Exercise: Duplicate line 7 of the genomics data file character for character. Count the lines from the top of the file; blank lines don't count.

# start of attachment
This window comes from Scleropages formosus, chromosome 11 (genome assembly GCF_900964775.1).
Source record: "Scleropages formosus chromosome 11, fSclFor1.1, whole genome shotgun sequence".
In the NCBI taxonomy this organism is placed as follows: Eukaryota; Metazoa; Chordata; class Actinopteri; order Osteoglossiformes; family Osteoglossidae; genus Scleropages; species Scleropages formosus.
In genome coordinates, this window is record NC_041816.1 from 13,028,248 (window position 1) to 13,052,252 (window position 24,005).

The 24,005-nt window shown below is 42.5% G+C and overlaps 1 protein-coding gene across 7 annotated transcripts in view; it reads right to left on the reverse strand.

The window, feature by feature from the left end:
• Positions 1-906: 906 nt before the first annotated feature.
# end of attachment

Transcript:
• Positions 1-906: 906 nt before the first annotated feature.